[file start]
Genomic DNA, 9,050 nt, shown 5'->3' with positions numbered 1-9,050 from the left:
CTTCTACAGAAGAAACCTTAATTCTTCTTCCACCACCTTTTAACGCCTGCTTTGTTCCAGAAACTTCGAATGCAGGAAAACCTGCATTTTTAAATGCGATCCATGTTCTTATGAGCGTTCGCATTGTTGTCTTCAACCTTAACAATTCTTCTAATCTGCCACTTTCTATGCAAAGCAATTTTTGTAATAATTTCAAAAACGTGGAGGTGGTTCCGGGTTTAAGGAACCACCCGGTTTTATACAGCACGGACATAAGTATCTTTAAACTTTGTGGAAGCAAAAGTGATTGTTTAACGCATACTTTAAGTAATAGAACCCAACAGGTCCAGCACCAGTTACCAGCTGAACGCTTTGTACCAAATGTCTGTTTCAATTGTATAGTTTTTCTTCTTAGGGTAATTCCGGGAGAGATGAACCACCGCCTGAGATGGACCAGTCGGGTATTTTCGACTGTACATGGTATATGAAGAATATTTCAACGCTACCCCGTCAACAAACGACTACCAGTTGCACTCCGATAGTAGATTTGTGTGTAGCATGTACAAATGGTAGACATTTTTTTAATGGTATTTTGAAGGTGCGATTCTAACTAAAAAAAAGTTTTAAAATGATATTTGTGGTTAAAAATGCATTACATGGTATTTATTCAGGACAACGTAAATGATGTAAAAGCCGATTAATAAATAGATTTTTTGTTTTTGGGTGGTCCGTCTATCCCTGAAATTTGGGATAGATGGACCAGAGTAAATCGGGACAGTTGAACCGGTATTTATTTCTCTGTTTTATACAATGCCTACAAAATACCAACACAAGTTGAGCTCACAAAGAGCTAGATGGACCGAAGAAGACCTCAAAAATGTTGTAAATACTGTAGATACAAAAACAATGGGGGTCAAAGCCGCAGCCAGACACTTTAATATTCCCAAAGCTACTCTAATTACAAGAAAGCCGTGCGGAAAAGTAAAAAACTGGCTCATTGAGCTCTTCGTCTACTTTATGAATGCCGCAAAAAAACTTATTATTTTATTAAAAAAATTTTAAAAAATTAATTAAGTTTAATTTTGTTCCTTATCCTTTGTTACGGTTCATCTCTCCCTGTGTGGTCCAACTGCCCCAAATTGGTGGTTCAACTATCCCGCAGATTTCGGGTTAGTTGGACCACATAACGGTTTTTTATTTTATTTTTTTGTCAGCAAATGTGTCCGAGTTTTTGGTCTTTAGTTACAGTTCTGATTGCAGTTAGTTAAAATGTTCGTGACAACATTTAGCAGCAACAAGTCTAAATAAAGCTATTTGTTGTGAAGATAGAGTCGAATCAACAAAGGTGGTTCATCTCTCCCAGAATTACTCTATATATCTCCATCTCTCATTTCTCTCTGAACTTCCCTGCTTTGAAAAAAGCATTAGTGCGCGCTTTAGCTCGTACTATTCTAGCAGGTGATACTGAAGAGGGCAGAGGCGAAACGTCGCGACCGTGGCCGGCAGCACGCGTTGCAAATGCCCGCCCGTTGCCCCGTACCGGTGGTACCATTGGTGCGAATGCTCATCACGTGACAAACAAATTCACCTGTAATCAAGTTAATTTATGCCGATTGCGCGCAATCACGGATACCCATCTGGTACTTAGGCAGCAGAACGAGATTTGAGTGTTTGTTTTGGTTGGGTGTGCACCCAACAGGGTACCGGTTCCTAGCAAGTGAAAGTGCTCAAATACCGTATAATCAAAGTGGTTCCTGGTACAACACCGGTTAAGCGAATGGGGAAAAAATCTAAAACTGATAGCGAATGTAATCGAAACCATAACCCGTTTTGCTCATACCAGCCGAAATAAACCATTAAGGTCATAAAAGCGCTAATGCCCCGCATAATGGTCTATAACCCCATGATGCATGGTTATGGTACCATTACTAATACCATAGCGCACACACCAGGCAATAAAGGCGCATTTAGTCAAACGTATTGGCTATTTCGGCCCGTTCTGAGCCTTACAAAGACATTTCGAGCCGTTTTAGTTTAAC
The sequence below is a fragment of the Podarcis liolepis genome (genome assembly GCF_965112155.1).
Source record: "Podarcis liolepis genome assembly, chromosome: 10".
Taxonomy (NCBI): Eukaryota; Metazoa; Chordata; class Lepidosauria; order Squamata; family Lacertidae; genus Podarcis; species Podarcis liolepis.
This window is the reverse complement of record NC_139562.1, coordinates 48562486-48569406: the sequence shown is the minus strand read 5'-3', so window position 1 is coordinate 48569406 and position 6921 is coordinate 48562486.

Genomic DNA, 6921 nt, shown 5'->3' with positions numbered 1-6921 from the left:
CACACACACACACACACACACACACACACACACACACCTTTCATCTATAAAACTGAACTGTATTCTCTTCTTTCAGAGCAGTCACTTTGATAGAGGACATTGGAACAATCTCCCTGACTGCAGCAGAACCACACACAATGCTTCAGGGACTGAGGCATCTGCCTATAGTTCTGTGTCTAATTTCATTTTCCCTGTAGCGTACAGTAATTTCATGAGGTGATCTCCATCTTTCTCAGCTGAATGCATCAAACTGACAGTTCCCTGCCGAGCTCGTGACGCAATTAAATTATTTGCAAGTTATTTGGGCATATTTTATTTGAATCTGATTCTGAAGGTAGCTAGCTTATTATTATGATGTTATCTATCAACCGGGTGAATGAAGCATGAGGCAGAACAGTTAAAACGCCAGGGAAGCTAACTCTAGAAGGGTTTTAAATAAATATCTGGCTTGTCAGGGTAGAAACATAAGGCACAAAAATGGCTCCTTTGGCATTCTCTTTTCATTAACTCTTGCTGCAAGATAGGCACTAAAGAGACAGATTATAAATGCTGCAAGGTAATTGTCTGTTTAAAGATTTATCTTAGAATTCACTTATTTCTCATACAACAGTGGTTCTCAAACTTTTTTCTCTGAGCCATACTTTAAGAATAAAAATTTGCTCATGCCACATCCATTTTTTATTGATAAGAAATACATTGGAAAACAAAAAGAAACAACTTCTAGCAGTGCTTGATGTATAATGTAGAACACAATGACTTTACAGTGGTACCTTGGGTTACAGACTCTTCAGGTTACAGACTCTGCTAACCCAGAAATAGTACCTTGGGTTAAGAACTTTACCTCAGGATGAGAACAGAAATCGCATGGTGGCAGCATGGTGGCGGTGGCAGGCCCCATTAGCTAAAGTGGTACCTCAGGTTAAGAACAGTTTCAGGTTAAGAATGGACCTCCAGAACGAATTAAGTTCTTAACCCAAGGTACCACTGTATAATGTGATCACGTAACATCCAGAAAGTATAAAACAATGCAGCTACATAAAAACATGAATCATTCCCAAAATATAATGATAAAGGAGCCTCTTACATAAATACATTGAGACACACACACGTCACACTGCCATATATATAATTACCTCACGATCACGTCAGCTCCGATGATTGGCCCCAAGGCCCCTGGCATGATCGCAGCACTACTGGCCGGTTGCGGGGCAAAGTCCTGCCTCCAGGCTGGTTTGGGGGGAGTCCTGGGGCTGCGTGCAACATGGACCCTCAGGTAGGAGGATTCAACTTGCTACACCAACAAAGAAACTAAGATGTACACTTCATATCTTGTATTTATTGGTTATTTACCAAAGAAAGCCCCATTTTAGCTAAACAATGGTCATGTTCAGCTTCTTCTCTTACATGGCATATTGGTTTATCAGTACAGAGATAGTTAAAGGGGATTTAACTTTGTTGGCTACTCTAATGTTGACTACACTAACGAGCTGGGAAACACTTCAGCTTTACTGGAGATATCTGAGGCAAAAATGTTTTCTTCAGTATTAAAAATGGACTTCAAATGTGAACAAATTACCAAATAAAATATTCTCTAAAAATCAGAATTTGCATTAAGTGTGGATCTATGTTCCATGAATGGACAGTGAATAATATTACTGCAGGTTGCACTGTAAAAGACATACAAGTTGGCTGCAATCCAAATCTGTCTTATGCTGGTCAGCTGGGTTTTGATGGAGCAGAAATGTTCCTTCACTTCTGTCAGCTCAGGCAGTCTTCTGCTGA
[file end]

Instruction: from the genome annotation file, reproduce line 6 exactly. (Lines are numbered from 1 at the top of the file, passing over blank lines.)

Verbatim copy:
This window is the reverse complement of record NC_139562.1, coordinates 48562486-48569406: the sequence shown is the minus strand read 5'-3', so window position 1 is coordinate 48569406 and position 6921 is coordinate 48562486.